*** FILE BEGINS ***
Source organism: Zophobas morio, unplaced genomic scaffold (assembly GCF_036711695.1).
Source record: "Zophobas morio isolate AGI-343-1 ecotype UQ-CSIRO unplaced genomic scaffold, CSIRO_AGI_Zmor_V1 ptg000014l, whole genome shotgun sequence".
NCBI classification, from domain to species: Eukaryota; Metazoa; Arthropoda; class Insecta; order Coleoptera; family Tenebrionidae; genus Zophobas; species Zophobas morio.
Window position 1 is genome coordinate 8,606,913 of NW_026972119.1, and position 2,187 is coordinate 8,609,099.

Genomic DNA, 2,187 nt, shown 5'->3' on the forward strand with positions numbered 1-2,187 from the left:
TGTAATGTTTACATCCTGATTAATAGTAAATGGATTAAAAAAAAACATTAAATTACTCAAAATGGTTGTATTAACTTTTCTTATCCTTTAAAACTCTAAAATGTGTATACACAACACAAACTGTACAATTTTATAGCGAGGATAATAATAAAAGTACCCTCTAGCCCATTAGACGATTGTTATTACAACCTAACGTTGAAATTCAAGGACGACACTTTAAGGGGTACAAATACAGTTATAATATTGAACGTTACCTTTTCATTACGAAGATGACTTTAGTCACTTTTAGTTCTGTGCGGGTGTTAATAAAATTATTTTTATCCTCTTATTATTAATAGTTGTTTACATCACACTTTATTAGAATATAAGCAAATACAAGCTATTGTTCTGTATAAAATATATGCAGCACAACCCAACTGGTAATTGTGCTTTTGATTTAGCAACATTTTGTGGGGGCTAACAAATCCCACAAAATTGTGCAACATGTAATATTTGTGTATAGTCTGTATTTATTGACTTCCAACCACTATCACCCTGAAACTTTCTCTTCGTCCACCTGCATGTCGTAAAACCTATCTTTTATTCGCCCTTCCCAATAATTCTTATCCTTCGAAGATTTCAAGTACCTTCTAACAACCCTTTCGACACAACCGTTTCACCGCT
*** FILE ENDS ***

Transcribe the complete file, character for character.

Source organism: Zophobas morio, unplaced genomic scaffold (assembly GCF_036711695.1).
Source record: "Zophobas morio isolate AGI-343-1 ecotype UQ-CSIRO unplaced genomic scaffold, CSIRO_AGI_Zmor_V1 ptg000014l, whole genome shotgun sequence".
NCBI classification, from domain to species: Eukaryota; Metazoa; Arthropoda; class Insecta; order Coleoptera; family Tenebrionidae; genus Zophobas; species Zophobas morio.
Window position 1 is genome coordinate 8,606,913 of NW_026972119.1, and position 2,187 is coordinate 8,609,099.

Genomic DNA, 2,187 nt, shown 5'->3' on the forward strand with positions numbered 1-2,187 from the left:
TGTAATGTTTACATCCTGATTAATAGTAAATGGATTAAAAAAAAACATTAAATTACTCAAAATGGTTGTATTAACTTTTCTTATCCTTTAAAACTCTAAAATGTGTATACACAACACAAACTGTACAATTTTATAGCGAGGATAATAATAAAAGTACCCTCTAGCCCATTAGACGATTGTTATTACAACCTAACGTTGAAATTCAAGGACGACACTTTAAGGGGTACAAATACAGTTATAATATTGAACGTTACCTTTTCATTACGAAGATGACTTTAGTCACTTTTAGTTCTGTGCGGGTGTTAATAAAATTATTTTTATCCTCTTATTATTAATAGTTGTTTACATCACACTTTATTAGAATATAAGCAAATACAAGCTATTGTTCTGTATAAAATATATGCAGCACAACCCAACTGGTAATTGTGCTTTTGATTTAGCAACATTTTGTGGGGGCTAACAAATCCCACAAAATTGTGCAACATGTAATATTTGTGTATAGTCTGTATTTATTGACTTCCAACCACTATCACCCTGAAACTTTCTCTTCGTCCACCTGCATGTCGTAAAACCTATCTTTTATTCGCCCTTCCCAATAATTCTTATCCTTCGAAGATTTCAAGTACCTTCTAACAACCCTTTCGACACAACCGTTTCACCGCT